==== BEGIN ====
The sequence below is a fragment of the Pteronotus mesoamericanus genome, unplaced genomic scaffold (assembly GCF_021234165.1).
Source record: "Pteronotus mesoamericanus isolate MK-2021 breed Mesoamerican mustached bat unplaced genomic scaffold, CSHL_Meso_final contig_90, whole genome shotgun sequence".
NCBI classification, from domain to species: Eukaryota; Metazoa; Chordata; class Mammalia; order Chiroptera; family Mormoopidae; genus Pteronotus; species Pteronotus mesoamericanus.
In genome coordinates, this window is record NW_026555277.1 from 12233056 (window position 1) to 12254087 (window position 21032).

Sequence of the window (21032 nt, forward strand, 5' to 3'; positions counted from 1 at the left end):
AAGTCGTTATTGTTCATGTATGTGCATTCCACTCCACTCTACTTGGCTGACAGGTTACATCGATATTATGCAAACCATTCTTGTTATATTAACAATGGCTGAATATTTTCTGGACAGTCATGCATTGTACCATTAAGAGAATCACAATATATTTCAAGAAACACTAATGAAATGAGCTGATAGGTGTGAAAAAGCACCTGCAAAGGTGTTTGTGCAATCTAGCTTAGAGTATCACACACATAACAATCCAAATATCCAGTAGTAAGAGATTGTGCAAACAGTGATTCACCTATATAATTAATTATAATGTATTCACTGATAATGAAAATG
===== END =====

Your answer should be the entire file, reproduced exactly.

The sequence below is a fragment of the Pteronotus mesoamericanus genome, unplaced genomic scaffold (assembly GCF_021234165.1).
Source record: "Pteronotus mesoamericanus isolate MK-2021 breed Mesoamerican mustached bat unplaced genomic scaffold, CSHL_Meso_final contig_90, whole genome shotgun sequence".
NCBI classification, from domain to species: Eukaryota; Metazoa; Chordata; class Mammalia; order Chiroptera; family Mormoopidae; genus Pteronotus; species Pteronotus mesoamericanus.
In genome coordinates, this window is record NW_026555277.1 from 12233056 (window position 1) to 12254087 (window position 21032).

Sequence of the window (21032 nt, forward strand, 5' to 3'; positions counted from 1 at the left end):
AAGTCGTTATTGTTCATGTATGTGCATTCCACTCCACTCTACTTGGCTGACAGGTTACATCGATATTATGCAAACCATTCTTGTTATATTAACAATGGCTGAATATTTTCTGGACAGTCATGCATTGTACCATTAAGAGAATCACAATATATTTCAAGAAACACTAATGAAATGAGCTGATAGGTGTGAAAAAGCACCTGCAAAGGTGTTTGTGCAATCTAGCTTAGAGTATCACACACATAACAATCCAAATATCCAGTAGTAAGAGATTGTGCAAACAGTGATTCACCTATATAATTAATTATAATGTATTCACTGATAATGAAAATG